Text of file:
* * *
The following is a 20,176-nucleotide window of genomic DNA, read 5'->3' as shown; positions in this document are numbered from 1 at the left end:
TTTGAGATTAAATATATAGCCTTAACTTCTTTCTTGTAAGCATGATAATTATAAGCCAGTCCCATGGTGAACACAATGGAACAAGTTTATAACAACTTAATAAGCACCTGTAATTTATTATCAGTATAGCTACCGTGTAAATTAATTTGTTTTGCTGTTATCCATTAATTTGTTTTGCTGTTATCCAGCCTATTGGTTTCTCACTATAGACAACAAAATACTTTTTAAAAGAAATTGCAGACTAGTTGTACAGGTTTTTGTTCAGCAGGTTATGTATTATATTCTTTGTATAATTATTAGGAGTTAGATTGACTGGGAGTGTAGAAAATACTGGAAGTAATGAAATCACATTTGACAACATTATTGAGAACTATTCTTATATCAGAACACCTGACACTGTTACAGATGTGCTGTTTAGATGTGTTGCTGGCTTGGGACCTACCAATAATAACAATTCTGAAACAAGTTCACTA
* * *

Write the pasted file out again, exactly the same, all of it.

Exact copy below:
The following is a 20,176-nucleotide window of genomic DNA, read 5'->3' as shown; positions in this document are numbered from 1 at the left end:
TTTGAGATTAAATATATAGCCTTAACTTCTTTCTTGTAAGCATGATAATTATAAGCCAGTCCCATGGTGAACACAATGGAACAAGTTTATAACAACTTAATAAGCACCTGTAATTTATTATCAGTATAGCTACCGTGTAAATTAATTTGTTTTGCTGTTATCCATTAATTTGTTTTGCTGTTATCCAGCCTATTGGTTTCTCACTATAGACAACAAAATACTTTTTAAAAGAAATTGCAGACTAGTTGTACAGGTTTTTGTTCAGCAGGTTATGTATTATATTCTTTGTATAATTATTAGGAGTTAGATTGACTGGGAGTGTAGAAAATACTGGAAGTAATGAAATCACATTTGACAACATTATTGAGAACTATTCTTATATCAGAACACCTGACACTGTTACAGATGTGCTGTTTAGATGTGTTGCTGGCTTGGGACCTACCAATAATAACAATTCTGAAACAAGTTCACTA